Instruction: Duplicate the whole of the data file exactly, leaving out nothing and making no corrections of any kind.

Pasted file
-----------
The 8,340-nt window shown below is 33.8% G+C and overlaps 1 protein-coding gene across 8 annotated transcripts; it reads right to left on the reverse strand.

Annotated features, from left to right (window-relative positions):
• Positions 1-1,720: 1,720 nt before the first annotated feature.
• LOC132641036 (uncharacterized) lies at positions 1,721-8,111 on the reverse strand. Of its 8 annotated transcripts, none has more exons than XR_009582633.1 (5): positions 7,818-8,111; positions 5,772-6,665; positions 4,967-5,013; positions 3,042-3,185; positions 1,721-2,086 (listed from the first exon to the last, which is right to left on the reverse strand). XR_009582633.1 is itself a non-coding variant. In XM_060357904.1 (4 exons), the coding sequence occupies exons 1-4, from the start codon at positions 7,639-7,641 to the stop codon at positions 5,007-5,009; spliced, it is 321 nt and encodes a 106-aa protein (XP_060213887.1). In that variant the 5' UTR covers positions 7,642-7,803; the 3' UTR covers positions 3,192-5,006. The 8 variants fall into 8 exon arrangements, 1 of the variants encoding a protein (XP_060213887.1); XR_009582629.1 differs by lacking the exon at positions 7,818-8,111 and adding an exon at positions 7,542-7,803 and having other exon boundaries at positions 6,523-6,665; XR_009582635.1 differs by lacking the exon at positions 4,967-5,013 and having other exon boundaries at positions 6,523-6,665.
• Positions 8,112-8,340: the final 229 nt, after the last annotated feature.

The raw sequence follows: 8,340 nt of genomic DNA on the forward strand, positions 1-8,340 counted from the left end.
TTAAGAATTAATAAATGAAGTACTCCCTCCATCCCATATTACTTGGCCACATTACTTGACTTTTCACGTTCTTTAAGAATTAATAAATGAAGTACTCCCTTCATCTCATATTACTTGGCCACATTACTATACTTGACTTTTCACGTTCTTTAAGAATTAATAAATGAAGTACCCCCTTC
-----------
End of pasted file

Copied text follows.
The 8,340-nt window shown below is 33.8% G+C and overlaps 1 protein-coding gene across 8 annotated transcripts; it reads right to left on the reverse strand.

Annotated features, from left to right (window-relative positions):
• Positions 1-1,720: 1,720 nt before the first annotated feature.
• LOC132641036 (uncharacterized) lies at positions 1,721-8,111 on the reverse strand. Of its 8 annotated transcripts, none has more exons than XR_009582633.1 (5): positions 7,818-8,111; positions 5,772-6,665; positions 4,967-5,013; positions 3,042-3,185; positions 1,721-2,086 (listed from the first exon to the last, which is right to left on the reverse strand). XR_009582633.1 is itself a non-coding variant. In XM_060357904.1 (4 exons), the coding sequence occupies exons 1-4, from the start codon at positions 7,639-7,641 to the stop codon at positions 5,007-5,009; spliced, it is 321 nt and encodes a 106-aa protein (XP_060213887.1). In that variant the 5' UTR covers positions 7,642-7,803; the 3' UTR covers positions 3,192-5,006. The 8 variants fall into 8 exon arrangements, 1 of the variants encoding a protein (XP_060213887.1); XR_009582629.1 differs by lacking the exon at positions 7,818-8,111 and adding an exon at positions 7,542-7,803 and having other exon boundaries at positions 6,523-6,665; XR_009582635.1 differs by lacking the exon at positions 4,967-5,013 and having other exon boundaries at positions 6,523-6,665.
• Positions 8,112-8,340: the final 229 nt, after the last annotated feature.

The raw sequence follows: 8,340 nt of genomic DNA on the forward strand, positions 1-8,340 counted from the left end.
TTAAGAATTAATAAATGAAGTACTCCCTCCATCCCATATTACTTGGCCACATTACTTGACTTTTCACGTTCTTTAAGAATTAATAAATGAAGTACTCCCTTCATCTCATATTACTTGGCCACATTACTATACTTGACTTTTCACGTTCTTTAAGAATTAATAAATGAAGTACCCCCTTC